Stock Take

If all the hotdogs eaten by Americans on Independence Day were put end to end, they would stretch from Washington DC to Los Angeles more than five times.

It was a quiet start to the week as Wall Street was closed for the 4 July celebrations, although global stocks hit a two-week peak on Monday, encouraged by signs that cooling inflation might temper central banks’ appetite to hike interest rates further. Japan’s Nikkei index hit a 33-year high. Unfortunately, that optimism didn’t last.

Wall Street edged higher ahead of the holiday, despite news that the slump in US manufacturing deepened in June, reaching levels last seen when the nation was reeling from the initial wave of the COVID-19 pandemic. It was the eighth straight month of contraction. In addition to exorbitant borrowing costs, manufacturing is also being undermined by spending shifting to services from goods.

Markets were discouraged in the middle of the week by fresh signs of China’s faltering economic recovery. The Chinese services sector has rebounded strongly since the lifting of COVID-19 restrictions, but lost steam in the second quarter. A survey released on Wednesday showed activity expanded at its slowest pace in five months in June. Business activity and new orders also expanded at notably slower rates last month. China will release its second-quarter GDP data in mid-July.

Investors were also disappointed by news that eurozone business activity slipped into contraction territory last month. The downturn was broad based across the region’s dominant services sector. A separate survey also showed manufacturing activity contracted faster than originally thought.

On a brighter note, data published on Wednesday showed eurozone producer prices fell for a fifth consecutive month in May. Producer prices are seen as an early indicator of trends in consumer prices and the news will have been welcomed by the European Central Bank, which has so far failed to get inflation anywhere near its 2% target, despite raising borrowing costs to their highest level in 22 years last month.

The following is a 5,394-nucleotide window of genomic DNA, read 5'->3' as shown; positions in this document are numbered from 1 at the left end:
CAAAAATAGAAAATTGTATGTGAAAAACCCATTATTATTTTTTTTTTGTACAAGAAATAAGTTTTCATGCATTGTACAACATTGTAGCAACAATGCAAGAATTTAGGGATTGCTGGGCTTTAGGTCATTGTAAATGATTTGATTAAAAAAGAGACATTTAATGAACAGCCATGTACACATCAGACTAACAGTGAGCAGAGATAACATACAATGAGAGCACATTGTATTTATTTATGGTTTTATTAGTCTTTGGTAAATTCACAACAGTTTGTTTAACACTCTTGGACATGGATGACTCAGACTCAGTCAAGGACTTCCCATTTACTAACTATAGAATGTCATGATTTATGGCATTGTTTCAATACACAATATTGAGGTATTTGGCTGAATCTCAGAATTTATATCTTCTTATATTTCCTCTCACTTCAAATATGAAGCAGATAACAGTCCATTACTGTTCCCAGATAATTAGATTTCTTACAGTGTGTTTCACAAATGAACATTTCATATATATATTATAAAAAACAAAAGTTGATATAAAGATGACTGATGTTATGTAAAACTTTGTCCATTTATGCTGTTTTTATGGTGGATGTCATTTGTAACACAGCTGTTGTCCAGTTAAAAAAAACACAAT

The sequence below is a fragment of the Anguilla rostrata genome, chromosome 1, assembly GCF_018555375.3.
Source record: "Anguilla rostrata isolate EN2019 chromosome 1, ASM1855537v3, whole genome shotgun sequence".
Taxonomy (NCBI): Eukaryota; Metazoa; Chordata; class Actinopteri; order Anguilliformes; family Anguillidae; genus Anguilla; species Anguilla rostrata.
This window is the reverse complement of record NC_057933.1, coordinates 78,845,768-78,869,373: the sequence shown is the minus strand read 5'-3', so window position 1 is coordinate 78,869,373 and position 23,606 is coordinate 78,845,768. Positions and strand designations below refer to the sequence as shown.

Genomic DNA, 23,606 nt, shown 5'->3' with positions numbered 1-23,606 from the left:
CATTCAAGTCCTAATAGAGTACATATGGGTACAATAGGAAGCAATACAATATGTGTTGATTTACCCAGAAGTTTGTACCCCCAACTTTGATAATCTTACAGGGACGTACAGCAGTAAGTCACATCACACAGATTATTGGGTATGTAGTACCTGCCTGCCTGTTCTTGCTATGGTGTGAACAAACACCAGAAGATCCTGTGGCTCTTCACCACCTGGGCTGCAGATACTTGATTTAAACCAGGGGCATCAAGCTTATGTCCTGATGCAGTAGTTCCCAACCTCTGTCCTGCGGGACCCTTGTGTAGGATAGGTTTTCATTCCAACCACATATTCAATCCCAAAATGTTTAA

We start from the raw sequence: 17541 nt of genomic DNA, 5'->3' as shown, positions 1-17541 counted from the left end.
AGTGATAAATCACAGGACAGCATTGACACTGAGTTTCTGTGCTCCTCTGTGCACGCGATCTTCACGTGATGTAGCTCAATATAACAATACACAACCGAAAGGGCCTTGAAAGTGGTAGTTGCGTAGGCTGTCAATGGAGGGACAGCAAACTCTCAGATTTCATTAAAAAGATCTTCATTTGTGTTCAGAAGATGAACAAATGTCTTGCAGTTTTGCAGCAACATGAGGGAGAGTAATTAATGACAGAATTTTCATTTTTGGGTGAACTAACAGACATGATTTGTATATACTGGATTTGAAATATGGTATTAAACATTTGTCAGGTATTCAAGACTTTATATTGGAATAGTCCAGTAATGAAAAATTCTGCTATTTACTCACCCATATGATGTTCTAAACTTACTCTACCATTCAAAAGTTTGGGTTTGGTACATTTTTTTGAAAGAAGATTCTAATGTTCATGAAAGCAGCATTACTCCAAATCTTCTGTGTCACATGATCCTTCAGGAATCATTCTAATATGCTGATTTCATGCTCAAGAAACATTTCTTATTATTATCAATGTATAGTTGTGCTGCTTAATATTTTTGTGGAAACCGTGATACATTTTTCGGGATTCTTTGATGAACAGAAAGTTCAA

But the reality check for markets came on Thursday, when data from US payroll processing firm ADP indicated that 497,000 private sector jobs were added in June, more than twice the consensus estimate. The news stunned Wall Street. While the strength of the US labour market is likely to push out the likelihood of recession in the US, it also appears to nail on more aggressive interest rate rises by the Federal Reserve to combat what it termed “unacceptably high inflation” and quash any hopes of a rate cut during 2023.

Wall Street suffered its biggest one-day fall since May, while the FTSE 100 fell to its lowest closing level in eight months. The two-year US Treasury yield hit a 16-year high in response to the news.

On Friday, the official nonfarm US payrolls report revealed a healthy but somewhat softer picture. A total of 209,000 jobs were added in June, below expectations of 230,000. Other data also suggested early signs of a cooling jobs market, but for now, it remains healthy and supportive of consumption more broadly. This is likely to embolden the majority of Fed officials who feel further rate hikes are needed and can be absorbed by the economy without causing a major meltdown in employment. Traders are pricing in a 92% chance of a hike at the Fed’s meeting later this month.